author = "Alexander Henn",
    year = "2008",
    doi = "10.1111/j.1468-2427.2008.00803.x",
    language = "English (US)",
    volume = "32",
    pages = "658--670",
    journal = "International Journal of Urban and Regional Research",
    issn = "0309-1317",
    publisher = "Wiley-Blackwell",
    number = "3",

    }

    TY - JOUR

    T1 - Crossroads of religions

    T2 - Shrines, mobility and urban space in Goa

    AU - Henn, Alexander

    PY - 2008

    Y1 - 2008

    N2 - Wayside shrines - representing Hindu and Catholic divinities and saints -show an astonishing dynamic in the cities of Goa and India. Not only do they persist in a milieu of drastic modern change that often seems to be at odds with their traditional locations, aesthetics and purposes, but also some of them surpass temples, churches and mosques in popularity. The popularity of these seemingly marginal religious monuments is a response to three forms of mobility characterizing modern Indian urban environments: cultural mobility - the diversification and fluctuation of religious ideas and practices; social mobility - the diversification and fluctuation of people from different castes, social classes and geographical regions, as well as the change of caste and class status due to socio-economic change; and physical mobility -the movement of and movement around increasingly dense and complex flows of motorized traffic. The shrines modify and transform the centuries-old spatio-religious system of Hindus and Catholics to fit the conditions of late-modern city life. They allow a culturally diversifying, socially changing and geographically fluctuating population to engage with a variety of personalized deities and saints whose charismatic authority is not only quite independent from formalized local social hierarchies, but often also cuts across orthodox divisions between religious traditions.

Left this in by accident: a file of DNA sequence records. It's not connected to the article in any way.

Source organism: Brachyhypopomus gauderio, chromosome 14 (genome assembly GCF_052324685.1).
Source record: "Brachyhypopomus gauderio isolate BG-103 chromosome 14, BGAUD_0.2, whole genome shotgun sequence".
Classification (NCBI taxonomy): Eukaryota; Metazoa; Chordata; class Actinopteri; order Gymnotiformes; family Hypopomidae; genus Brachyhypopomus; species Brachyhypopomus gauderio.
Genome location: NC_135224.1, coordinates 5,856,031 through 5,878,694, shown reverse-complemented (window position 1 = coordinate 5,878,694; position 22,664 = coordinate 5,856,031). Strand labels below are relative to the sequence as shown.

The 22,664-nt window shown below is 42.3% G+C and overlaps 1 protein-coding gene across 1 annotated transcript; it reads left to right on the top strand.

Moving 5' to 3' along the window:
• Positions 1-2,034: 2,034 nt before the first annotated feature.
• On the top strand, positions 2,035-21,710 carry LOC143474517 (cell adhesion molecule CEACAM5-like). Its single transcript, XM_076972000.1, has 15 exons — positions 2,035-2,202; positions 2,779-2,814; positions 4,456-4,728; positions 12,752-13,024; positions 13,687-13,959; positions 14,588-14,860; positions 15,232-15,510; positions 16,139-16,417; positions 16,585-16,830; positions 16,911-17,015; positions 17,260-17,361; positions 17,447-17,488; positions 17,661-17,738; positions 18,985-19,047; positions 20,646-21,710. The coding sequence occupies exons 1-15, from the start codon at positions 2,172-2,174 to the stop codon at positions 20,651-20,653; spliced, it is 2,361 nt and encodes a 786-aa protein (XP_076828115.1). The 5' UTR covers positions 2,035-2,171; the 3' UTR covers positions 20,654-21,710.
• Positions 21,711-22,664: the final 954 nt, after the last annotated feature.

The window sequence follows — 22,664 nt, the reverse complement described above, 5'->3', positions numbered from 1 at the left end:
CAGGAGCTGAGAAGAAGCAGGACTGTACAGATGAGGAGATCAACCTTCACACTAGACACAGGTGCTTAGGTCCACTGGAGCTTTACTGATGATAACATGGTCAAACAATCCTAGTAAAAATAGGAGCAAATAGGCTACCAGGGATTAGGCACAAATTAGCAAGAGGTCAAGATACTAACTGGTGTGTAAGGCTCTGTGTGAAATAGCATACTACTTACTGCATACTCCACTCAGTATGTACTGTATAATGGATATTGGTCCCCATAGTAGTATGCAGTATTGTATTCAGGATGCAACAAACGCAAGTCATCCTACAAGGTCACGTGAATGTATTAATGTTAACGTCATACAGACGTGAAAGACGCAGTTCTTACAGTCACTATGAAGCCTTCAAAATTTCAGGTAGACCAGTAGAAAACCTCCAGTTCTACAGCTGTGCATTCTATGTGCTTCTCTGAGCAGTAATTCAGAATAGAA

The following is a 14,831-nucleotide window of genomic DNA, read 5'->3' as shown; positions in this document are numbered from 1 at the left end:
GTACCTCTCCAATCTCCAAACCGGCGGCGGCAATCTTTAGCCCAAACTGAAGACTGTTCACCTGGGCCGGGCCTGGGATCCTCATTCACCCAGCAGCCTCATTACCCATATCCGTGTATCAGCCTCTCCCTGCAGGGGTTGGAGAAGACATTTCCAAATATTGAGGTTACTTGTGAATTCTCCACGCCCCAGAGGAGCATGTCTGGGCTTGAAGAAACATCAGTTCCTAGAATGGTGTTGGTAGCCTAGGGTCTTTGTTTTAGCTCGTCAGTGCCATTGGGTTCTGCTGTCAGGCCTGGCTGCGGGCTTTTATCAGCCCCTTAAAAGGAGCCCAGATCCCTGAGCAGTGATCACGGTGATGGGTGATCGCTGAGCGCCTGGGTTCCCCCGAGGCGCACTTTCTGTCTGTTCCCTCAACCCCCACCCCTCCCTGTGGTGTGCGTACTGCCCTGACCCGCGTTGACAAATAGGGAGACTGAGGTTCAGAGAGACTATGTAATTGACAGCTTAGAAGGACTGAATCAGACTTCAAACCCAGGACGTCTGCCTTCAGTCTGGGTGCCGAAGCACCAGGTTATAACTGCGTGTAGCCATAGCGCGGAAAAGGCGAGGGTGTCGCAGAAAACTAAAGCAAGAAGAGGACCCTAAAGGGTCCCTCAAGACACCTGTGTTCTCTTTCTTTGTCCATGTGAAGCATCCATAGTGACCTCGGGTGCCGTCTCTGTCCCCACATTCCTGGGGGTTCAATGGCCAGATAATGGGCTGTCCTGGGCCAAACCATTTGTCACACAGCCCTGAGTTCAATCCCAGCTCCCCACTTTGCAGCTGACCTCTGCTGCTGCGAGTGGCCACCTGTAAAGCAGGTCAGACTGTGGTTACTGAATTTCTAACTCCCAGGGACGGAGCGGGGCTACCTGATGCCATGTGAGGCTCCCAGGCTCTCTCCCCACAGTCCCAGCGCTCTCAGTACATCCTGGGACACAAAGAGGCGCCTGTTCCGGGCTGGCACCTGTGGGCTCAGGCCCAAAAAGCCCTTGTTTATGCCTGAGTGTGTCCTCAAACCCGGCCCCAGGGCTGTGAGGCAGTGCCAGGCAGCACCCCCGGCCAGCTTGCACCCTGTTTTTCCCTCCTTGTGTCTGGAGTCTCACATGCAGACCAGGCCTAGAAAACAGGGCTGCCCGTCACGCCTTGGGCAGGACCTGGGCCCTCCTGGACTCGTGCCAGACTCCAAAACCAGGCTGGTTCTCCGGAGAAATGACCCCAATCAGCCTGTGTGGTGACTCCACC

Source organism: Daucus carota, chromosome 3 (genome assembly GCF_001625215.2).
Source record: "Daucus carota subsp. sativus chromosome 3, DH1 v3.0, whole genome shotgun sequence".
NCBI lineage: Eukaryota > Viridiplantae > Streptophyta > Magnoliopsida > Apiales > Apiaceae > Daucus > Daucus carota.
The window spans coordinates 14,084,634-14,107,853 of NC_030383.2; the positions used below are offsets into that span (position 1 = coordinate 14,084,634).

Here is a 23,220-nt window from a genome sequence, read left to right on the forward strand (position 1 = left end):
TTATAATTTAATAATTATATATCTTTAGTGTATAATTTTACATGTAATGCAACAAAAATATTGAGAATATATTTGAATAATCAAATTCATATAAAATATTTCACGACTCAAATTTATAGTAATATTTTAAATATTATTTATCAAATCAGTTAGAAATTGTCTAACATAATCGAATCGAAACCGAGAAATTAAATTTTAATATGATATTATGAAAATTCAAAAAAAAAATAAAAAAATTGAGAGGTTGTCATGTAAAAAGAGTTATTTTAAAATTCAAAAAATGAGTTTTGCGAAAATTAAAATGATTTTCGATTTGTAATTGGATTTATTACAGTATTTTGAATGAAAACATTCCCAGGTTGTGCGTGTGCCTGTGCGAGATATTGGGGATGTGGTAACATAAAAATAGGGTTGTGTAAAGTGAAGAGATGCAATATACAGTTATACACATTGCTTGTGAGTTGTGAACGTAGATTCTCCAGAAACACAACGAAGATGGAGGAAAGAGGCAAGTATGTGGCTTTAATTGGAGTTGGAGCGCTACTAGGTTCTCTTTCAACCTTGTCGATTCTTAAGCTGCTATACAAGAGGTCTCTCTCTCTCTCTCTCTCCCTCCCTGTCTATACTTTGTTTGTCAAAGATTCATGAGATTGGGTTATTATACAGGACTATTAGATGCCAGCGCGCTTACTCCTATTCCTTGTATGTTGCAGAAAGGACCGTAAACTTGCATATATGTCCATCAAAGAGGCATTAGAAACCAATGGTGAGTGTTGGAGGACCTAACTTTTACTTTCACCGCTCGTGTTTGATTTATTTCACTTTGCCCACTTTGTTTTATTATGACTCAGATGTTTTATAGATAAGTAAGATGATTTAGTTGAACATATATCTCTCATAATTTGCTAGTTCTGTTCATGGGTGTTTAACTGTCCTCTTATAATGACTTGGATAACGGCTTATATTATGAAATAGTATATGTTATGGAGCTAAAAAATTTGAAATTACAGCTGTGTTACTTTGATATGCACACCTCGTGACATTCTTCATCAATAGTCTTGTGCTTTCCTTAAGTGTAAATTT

AB - Wayside shrines - representing Hindu and Catholic divinities and saints -show an astonishing dynamic in the cities of Goa and India. Not only do they persist in a milieu of drastic modern change that often seems to be at odds with their traditional locations, aesthetics and purposes, but also some of them surpass temples, churches and mosques in popularity. The popularity of these seemingly marginal religious monuments is a response to three forms of mobility characterizing modern Indian urban environments: cultural mobility - the diversification and fluctuation of religious ideas and practices; social mobility - the diversification and fluctuation of people from different castes, social classes and geographical regions, as well as the change of caste and class status due to socio-economic change; and physical mobility -the movement of and movement around increasingly dense and complex flows of motorized traffic. The shrines modify and transform the centuries-old spatio-religious system of Hindus and Catholics to fit the conditions of late-modern city life. They allow a culturally diversifying, socially changing and geographically fluctuating population to engage with a variety of personalized deities and saints whose charismatic authority is not only quite independent from formalized local social hierarchies, but often also cuts across orthodox divisions between religious traditions.

    UR - http://www.scopus.com/inward/record.url?scp=51349097956&partnerID=8YFLogxK

    UR - http://www.scopus.com/inward/citedby.url?scp=51349097956&partnerID=8YFLogxK

    U2 - 10.1111/j.1468-2427.2008.00803.x

    DO - 10.1111/j.1468-2427.2008.00803.x

    M3 - Article

    VL - 32

    SP - 658

    EP - 670

    JO - International Journal of Urban and Regional Research

    JF - International Journal of Urban and Regional Research

    SN - 0309-1317

    IS - 3

    ER -